Published on March 13, 2014
Practical tips on preparing effective IT contracts for police James Smart | Partner 13 March 2014
Introduction Key issues for police to consider when drafting and negotiating IT contracts How to ensure you can deliver a successful project: scope/time/budget Understanding IT contracts in a police/emergency services context
Victorian Ombudsman report (2011) – key points IT projects are often poorly managed and failures are common The public sector does not manage IT-enabled projects effectively Examined 10 major IT-enabled projects: each failed to meet expectations, most failed to meet delivery timeframes and all ran over budget 58 recommendations to improve the way IT-enabled projects are planned and delivered
Key reasons for failure in IT projects Failing to understand the complexity and cost of a project Poor business cases Failing to identify and manage risk Poor project management and governance structures Poor procurement and evaluation processes Poor contracts Inadequate contract management and performance monitoring Staff with inadequate expertise
Promoting good performance Link payment to performance: link payment with the acceptance of milestones or KPIs. KPIs should be clear, relevant, measurable and reported against Set-off clauses: which allow payments owing to the contractor to be set off against any amounts claimable as a result of the contractor failing to meet its obligations under the contract Liquidated damages: this avoids the need to litigate and prove loss. Entitlements to LDs will be most useful in situations where you are able to calculate what the actual loss will be for breach of a contractual obligation. If the entitlement to liquidated damages is a ‘penalty’ it will be unenforceable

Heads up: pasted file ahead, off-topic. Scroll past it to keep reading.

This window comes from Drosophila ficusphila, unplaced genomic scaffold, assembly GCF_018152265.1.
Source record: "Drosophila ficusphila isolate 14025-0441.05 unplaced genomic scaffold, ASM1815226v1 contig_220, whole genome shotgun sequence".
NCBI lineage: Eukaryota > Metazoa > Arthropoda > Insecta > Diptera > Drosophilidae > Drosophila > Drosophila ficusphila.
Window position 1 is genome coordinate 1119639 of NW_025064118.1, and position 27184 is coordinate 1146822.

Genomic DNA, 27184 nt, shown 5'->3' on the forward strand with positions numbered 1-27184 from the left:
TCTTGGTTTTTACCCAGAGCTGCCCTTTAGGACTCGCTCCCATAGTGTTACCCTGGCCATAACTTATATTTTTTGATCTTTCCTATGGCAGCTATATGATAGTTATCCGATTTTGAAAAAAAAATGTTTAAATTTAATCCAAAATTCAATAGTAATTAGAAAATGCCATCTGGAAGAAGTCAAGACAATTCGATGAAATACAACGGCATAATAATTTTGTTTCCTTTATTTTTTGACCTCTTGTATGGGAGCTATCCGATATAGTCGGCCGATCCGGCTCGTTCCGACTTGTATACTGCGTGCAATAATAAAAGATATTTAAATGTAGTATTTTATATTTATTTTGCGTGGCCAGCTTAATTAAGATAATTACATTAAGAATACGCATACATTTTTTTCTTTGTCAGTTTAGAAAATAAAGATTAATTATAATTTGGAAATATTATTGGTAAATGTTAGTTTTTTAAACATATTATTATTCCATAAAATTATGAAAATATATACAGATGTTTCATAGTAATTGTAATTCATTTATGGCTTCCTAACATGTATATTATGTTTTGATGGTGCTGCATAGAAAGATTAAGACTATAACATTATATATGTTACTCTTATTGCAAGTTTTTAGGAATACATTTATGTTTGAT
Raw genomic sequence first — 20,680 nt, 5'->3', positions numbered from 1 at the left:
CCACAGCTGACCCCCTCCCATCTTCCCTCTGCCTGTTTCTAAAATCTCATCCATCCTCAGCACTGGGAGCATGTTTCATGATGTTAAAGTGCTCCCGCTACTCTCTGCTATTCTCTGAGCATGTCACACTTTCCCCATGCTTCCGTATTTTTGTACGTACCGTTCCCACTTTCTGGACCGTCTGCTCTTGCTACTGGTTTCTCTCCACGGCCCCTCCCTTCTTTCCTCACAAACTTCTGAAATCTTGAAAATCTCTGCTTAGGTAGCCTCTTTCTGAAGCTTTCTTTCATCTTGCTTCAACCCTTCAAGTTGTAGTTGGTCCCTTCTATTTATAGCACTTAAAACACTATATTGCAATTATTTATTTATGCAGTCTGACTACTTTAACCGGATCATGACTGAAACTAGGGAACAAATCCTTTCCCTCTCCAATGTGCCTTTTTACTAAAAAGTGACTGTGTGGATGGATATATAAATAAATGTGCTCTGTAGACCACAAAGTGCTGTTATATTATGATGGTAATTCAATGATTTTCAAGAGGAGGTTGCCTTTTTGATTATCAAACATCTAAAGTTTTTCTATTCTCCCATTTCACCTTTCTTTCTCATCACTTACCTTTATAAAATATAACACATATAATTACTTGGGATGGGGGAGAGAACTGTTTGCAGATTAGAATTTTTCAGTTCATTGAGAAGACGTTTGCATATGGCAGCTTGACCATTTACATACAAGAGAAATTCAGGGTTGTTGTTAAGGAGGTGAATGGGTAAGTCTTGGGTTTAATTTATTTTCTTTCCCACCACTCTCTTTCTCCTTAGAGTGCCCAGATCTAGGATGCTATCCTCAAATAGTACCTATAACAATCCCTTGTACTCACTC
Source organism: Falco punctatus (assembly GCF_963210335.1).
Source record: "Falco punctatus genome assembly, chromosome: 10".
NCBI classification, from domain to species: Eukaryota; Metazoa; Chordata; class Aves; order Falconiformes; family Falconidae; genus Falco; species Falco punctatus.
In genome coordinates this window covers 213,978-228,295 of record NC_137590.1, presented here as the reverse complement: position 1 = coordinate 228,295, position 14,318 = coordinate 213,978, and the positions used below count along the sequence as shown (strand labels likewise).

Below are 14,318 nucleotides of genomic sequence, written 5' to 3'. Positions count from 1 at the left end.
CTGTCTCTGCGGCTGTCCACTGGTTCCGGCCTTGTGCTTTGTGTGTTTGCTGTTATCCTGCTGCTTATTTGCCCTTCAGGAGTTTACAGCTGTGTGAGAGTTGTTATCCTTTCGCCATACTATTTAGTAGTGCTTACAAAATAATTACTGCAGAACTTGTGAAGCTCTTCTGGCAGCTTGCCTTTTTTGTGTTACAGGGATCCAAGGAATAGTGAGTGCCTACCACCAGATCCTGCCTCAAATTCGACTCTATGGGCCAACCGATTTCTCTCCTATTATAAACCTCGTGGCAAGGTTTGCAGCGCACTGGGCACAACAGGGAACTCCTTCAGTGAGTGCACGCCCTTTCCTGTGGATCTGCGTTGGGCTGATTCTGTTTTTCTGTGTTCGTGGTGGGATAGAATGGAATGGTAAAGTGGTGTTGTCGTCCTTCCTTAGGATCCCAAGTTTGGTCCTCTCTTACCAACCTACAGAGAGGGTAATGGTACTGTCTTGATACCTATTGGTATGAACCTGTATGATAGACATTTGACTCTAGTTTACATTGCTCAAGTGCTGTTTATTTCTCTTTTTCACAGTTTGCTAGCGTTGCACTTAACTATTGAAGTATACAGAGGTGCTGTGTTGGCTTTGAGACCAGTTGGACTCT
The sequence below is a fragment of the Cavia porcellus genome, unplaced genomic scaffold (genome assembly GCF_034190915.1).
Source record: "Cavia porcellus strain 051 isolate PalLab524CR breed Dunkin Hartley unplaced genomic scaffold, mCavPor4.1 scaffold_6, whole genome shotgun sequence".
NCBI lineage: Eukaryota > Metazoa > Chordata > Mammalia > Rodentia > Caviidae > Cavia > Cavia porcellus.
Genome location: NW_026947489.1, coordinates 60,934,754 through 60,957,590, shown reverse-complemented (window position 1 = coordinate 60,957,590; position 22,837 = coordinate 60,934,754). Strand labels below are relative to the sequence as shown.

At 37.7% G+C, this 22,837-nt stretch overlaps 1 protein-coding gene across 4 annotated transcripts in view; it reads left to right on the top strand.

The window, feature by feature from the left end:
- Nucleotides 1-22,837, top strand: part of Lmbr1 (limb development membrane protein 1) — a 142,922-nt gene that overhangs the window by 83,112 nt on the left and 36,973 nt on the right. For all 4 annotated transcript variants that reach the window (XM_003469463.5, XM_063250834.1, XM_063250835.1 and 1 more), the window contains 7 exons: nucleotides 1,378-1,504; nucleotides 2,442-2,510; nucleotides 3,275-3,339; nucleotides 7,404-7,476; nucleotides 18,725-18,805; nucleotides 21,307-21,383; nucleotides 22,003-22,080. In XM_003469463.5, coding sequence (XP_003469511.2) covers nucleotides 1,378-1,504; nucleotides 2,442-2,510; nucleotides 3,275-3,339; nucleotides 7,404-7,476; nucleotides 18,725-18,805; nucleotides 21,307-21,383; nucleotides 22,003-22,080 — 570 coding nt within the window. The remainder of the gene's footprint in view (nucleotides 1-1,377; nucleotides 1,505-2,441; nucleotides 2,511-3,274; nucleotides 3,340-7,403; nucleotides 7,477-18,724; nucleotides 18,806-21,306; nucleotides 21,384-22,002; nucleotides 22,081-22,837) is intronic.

Liquidated damages: tips for drafting Include a clear method for calculating LDs Ensure that the amount of damages is not excessive or out of proportion to any damages that are likely to be suffered as result of a breach Consider how payment will be received. A deduction by the government body on the next amount payable is generally the preferred option
Andrews v ANZ Caution when drafting performance/abatement clauses Need to estimate the likely loss or the clause may be unenforceable as a penalty
Contract governance It is important to ensure the level of service you will receive is satisfactory – ‘normal’ service vs services required in emergency situations Establish a clear governance framework, eg a steering committee and reporting protocols and a dispute resolution process Ensure it is clear how rights and obligations will be performed
Step in rights Step in rights ensure that if the contractor's performance becomes an issue, you can step in and take over their role Step in rights should be included: – in major IT contracts – in contracts which are crucial to the performance of your statutory duties
Drafting step in clauses When drafting step-in clauses, you will need to consider: – circumstances – the need for level of expertise – the costs and any necessary compensation – step out procedure – no liability
Indemnities Why use them? An indemnity is a primary obligation to provide compensation and operates like a debt Consider and allocate risks: – what are the key risks in the project? – which party is best placed to manage those risks? – what types of loss will be covered by the indemnity and are all relevant losses covered? – what insurance does the contractor have in place to guard against the risks?
Indemnities Contractor indemnity: key areas eg breach/negligence Liability caps – exclude: – personal injury or death – confidentiality and privacy – third party IP rights Circumstances in which the indemnity will not apply? – exclusion of consequential loss – actions by you or third parties Indemnity by your organisation?
Insurance Types of insurance Evidence of insurance Linking a liability cap to the amount that can be recovered under insurance